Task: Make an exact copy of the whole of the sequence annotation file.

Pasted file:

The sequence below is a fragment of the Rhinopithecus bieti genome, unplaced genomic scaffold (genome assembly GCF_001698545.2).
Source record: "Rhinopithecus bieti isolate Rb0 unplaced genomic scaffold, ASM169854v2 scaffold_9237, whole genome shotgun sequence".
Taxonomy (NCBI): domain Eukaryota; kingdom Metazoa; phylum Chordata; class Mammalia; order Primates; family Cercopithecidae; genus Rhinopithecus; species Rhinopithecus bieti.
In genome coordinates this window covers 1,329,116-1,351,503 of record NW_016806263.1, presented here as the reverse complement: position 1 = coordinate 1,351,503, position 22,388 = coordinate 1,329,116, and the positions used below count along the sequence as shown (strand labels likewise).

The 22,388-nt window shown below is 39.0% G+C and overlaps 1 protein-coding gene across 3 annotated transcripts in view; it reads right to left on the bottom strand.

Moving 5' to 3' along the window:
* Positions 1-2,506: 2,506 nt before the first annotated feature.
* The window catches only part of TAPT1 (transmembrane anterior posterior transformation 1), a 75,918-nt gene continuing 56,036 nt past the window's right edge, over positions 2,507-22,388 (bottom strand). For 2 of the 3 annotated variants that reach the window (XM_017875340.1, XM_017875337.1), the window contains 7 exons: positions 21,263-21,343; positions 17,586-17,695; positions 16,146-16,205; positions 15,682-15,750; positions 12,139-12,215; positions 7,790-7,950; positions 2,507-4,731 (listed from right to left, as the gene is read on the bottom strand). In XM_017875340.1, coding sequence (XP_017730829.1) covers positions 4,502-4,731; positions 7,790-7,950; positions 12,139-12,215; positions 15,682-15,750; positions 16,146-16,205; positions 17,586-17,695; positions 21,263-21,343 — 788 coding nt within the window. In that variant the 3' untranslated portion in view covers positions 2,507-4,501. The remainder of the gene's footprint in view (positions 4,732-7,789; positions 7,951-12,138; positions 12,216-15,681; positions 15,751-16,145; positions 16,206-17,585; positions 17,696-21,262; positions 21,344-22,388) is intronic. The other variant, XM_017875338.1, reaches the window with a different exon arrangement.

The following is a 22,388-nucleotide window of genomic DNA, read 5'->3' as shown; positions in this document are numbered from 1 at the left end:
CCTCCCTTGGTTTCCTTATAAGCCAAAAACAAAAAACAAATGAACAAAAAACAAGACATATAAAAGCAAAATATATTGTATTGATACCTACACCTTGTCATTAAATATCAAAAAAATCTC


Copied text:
The sequence below is a fragment of the Rhinopithecus bieti genome, unplaced genomic scaffold (genome assembly GCF_001698545.2).
Source record: "Rhinopithecus bieti isolate Rb0 unplaced genomic scaffold, ASM169854v2 scaffold_9237, whole genome shotgun sequence".
Taxonomy (NCBI): domain Eukaryota; kingdom Metazoa; phylum Chordata; class Mammalia; order Primates; family Cercopithecidae; genus Rhinopithecus; species Rhinopithecus bieti.
In genome coordinates this window covers 1,329,116-1,351,503 of record NW_016806263.1, presented here as the reverse complement: position 1 = coordinate 1,351,503, position 22,388 = coordinate 1,329,116, and the positions used below count along the sequence as shown (strand labels likewise).

The 22,388-nt window shown below is 39.0% G+C and overlaps 1 protein-coding gene across 3 annotated transcripts in view; it reads right to left on the bottom strand.

Moving 5' to 3' along the window:
* Positions 1-2,506: 2,506 nt before the first annotated feature.
* The window catches only part of TAPT1 (transmembrane anterior posterior transformation 1), a 75,918-nt gene continuing 56,036 nt past the window's right edge, over positions 2,507-22,388 (bottom strand). For 2 of the 3 annotated variants that reach the window (XM_017875340.1, XM_017875337.1), the window contains 7 exons: positions 21,263-21,343; positions 17,586-17,695; positions 16,146-16,205; positions 15,682-15,750; positions 12,139-12,215; positions 7,790-7,950; positions 2,507-4,731 (listed from right to left, as the gene is read on the bottom strand). In XM_017875340.1, coding sequence (XP_017730829.1) covers positions 4,502-4,731; positions 7,790-7,950; positions 12,139-12,215; positions 15,682-15,750; positions 16,146-16,205; positions 17,586-17,695; positions 21,263-21,343 — 788 coding nt within the window. In that variant the 3' untranslated portion in view covers positions 2,507-4,501. The remainder of the gene's footprint in view (positions 4,732-7,789; positions 7,951-12,138; positions 12,216-15,681; positions 15,751-16,145; positions 16,206-17,585; positions 17,696-21,262; positions 21,344-22,388) is intronic. The other variant, XM_017875338.1, reaches the window with a different exon arrangement.

The following is a 22,388-nucleotide window of genomic DNA, read 5'->3' as shown; positions in this document are numbered from 1 at the left end:
CCTCCCTTGGTTTCCTTATAAGCCAAAAACAAAAAACAAATGAACAAAAAACAAGACATATAAAAGCAAAATATATTGTATTGATACCTACACCTTGTCATTAAATATCAAAAAAATCTC